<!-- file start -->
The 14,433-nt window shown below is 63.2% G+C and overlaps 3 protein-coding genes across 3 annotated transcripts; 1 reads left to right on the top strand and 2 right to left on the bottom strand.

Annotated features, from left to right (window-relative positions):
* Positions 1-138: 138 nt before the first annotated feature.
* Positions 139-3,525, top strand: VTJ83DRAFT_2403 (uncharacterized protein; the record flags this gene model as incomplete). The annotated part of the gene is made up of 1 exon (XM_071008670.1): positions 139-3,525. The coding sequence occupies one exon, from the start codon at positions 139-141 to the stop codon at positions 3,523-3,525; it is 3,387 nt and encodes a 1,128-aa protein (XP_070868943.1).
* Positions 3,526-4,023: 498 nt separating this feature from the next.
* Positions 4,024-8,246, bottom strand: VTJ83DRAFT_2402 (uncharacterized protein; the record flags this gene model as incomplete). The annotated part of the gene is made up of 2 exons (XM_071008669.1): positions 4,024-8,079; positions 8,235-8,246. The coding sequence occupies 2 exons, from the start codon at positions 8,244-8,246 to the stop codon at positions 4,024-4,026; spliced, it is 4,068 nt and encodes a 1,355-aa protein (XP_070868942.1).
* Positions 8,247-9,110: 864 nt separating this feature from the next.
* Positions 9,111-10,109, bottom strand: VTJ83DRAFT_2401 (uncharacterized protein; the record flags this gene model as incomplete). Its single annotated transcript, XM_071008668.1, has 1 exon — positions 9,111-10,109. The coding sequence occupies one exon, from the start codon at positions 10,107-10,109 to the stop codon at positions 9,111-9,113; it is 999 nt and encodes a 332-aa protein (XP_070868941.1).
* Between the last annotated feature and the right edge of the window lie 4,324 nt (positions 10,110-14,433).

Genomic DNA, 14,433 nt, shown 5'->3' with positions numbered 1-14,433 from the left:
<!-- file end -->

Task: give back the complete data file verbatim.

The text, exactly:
The 14,433-nt window shown below is 63.2% G+C and overlaps 3 protein-coding genes across 3 annotated transcripts; 1 reads left to right on the top strand and 2 right to left on the bottom strand.

Annotated features, from left to right (window-relative positions):
* Positions 1-138: 138 nt before the first annotated feature.
* Positions 139-3,525, top strand: VTJ83DRAFT_2403 (uncharacterized protein; the record flags this gene model as incomplete). The annotated part of the gene is made up of 1 exon (XM_071008670.1): positions 139-3,525. The coding sequence occupies one exon, from the start codon at positions 139-141 to the stop codon at positions 3,523-3,525; it is 3,387 nt and encodes a 1,128-aa protein (XP_070868943.1).
* Positions 3,526-4,023: 498 nt separating this feature from the next.
* Positions 4,024-8,246, bottom strand: VTJ83DRAFT_2402 (uncharacterized protein; the record flags this gene model as incomplete). The annotated part of the gene is made up of 2 exons (XM_071008669.1): positions 4,024-8,079; positions 8,235-8,246. The coding sequence occupies 2 exons, from the start codon at positions 8,244-8,246 to the stop codon at positions 4,024-4,026; spliced, it is 4,068 nt and encodes a 1,355-aa protein (XP_070868942.1).
* Positions 8,247-9,110: 864 nt separating this feature from the next.
* Positions 9,111-10,109, bottom strand: VTJ83DRAFT_2401 (uncharacterized protein; the record flags this gene model as incomplete). Its single annotated transcript, XM_071008668.1, has 1 exon — positions 9,111-10,109. The coding sequence occupies one exon, from the start codon at positions 10,107-10,109 to the stop codon at positions 9,111-9,113; it is 999 nt and encodes a 332-aa protein (XP_070868941.1).
* Between the last annotated feature and the right edge of the window lie 4,324 nt (positions 10,110-14,433).

Genomic DNA, 14,433 nt, shown 5'->3' with positions numbered 1-14,433 from the left: